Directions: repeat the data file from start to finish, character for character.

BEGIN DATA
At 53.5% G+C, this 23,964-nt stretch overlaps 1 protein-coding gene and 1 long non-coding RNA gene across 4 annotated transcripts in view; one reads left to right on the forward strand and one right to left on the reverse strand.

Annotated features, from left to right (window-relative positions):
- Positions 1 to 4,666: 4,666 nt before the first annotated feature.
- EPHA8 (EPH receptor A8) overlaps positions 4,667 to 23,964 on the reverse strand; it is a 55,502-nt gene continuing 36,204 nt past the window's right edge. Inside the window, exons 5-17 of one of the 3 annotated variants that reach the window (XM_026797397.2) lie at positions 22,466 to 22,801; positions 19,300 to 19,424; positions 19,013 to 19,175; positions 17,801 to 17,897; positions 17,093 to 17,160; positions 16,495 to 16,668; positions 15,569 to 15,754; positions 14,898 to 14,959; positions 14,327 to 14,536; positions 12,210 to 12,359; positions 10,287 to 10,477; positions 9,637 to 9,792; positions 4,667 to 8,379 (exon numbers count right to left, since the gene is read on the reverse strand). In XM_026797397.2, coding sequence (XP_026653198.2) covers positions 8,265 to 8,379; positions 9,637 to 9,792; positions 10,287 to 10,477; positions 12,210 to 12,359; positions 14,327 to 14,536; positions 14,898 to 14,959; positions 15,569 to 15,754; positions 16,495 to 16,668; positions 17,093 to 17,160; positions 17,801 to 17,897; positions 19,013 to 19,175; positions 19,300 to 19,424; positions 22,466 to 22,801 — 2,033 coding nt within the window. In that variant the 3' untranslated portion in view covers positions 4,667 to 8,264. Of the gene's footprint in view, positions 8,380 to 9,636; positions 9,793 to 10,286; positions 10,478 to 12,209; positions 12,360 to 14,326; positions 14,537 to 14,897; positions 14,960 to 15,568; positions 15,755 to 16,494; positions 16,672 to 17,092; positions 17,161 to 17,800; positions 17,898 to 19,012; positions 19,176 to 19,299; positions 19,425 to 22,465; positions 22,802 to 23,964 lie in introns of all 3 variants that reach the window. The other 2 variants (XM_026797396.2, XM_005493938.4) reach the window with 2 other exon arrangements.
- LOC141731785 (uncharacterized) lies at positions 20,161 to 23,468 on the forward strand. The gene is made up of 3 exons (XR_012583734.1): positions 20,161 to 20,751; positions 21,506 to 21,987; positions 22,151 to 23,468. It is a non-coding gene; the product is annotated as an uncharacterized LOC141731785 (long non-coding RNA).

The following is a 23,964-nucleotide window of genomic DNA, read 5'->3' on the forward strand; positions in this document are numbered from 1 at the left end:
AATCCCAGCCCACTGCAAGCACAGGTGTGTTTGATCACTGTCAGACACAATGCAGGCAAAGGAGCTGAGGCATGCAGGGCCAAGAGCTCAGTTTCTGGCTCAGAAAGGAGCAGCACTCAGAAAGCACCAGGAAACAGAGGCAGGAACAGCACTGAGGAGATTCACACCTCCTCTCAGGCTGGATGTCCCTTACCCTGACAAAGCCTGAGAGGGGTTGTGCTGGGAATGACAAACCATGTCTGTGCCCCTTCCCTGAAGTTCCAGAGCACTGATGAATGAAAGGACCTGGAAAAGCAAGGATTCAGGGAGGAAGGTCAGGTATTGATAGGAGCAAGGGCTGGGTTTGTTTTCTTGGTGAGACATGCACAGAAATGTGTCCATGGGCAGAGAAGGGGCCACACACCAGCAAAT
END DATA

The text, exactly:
At 53.5% G+C, this 23,964-nt stretch overlaps 1 protein-coding gene and 1 long non-coding RNA gene across 4 annotated transcripts in view; one reads left to right on the forward strand and one right to left on the reverse strand.

Annotated features, from left to right (window-relative positions):
- Positions 1 to 4,666: 4,666 nt before the first annotated feature.
- EPHA8 (EPH receptor A8) overlaps positions 4,667 to 23,964 on the reverse strand; it is a 55,502-nt gene continuing 36,204 nt past the window's right edge. Inside the window, exons 5-17 of one of the 3 annotated variants that reach the window (XM_026797397.2) lie at positions 22,466 to 22,801; positions 19,300 to 19,424; positions 19,013 to 19,175; positions 17,801 to 17,897; positions 17,093 to 17,160; positions 16,495 to 16,668; positions 15,569 to 15,754; positions 14,898 to 14,959; positions 14,327 to 14,536; positions 12,210 to 12,359; positions 10,287 to 10,477; positions 9,637 to 9,792; positions 4,667 to 8,379 (exon numbers count right to left, since the gene is read on the reverse strand). In XM_026797397.2, coding sequence (XP_026653198.2) covers positions 8,265 to 8,379; positions 9,637 to 9,792; positions 10,287 to 10,477; positions 12,210 to 12,359; positions 14,327 to 14,536; positions 14,898 to 14,959; positions 15,569 to 15,754; positions 16,495 to 16,668; positions 17,093 to 17,160; positions 17,801 to 17,897; positions 19,013 to 19,175; positions 19,300 to 19,424; positions 22,466 to 22,801 — 2,033 coding nt within the window. In that variant the 3' untranslated portion in view covers positions 4,667 to 8,264. Of the gene's footprint in view, positions 8,380 to 9,636; positions 9,793 to 10,286; positions 10,478 to 12,209; positions 12,360 to 14,326; positions 14,537 to 14,897; positions 14,960 to 15,568; positions 15,755 to 16,494; positions 16,672 to 17,092; positions 17,161 to 17,800; positions 17,898 to 19,012; positions 19,176 to 19,299; positions 19,425 to 22,465; positions 22,802 to 23,964 lie in introns of all 3 variants that reach the window. The other 2 variants (XM_026797396.2, XM_005493938.4) reach the window with 2 other exon arrangements.
- LOC141731785 (uncharacterized) lies at positions 20,161 to 23,468 on the forward strand. The gene is made up of 3 exons (XR_012583734.1): positions 20,161 to 20,751; positions 21,506 to 21,987; positions 22,151 to 23,468. It is a non-coding gene; the product is annotated as an uncharacterized LOC141731785 (long non-coding RNA).

The following is a 23,964-nucleotide window of genomic DNA, read 5'->3' on the forward strand; positions in this document are numbered from 1 at the left end:
AATCCCAGCCCACTGCAAGCACAGGTGTGTTTGATCACTGTCAGACACAATGCAGGCAAAGGAGCTGAGGCATGCAGGGCCAAGAGCTCAGTTTCTGGCTCAGAAAGGAGCAGCACTCAGAAAGCACCAGGAAACAGAGGCAGGAACAGCACTGAGGAGATTCACACCTCCTCTCAGGCTGGATGTCCCTTACCCTGACAAAGCCTGAGAGGGGTTGTGCTGGGAATGACAAACCATGTCTGTGCCCCTTCCCTGAAGTTCCAGAGCACTGATGAATGAAAGGACCTGGAAAAGCAAGGATTCAGGGAGGAAGGTCAGGTATTGATAGGAGCAAGGGCTGGGTTTGTTTTCTTGGTGAGACATGCACAGAAATGTGTCCATGGGCAGAGAAGGGGCCACACACCAGCAAAT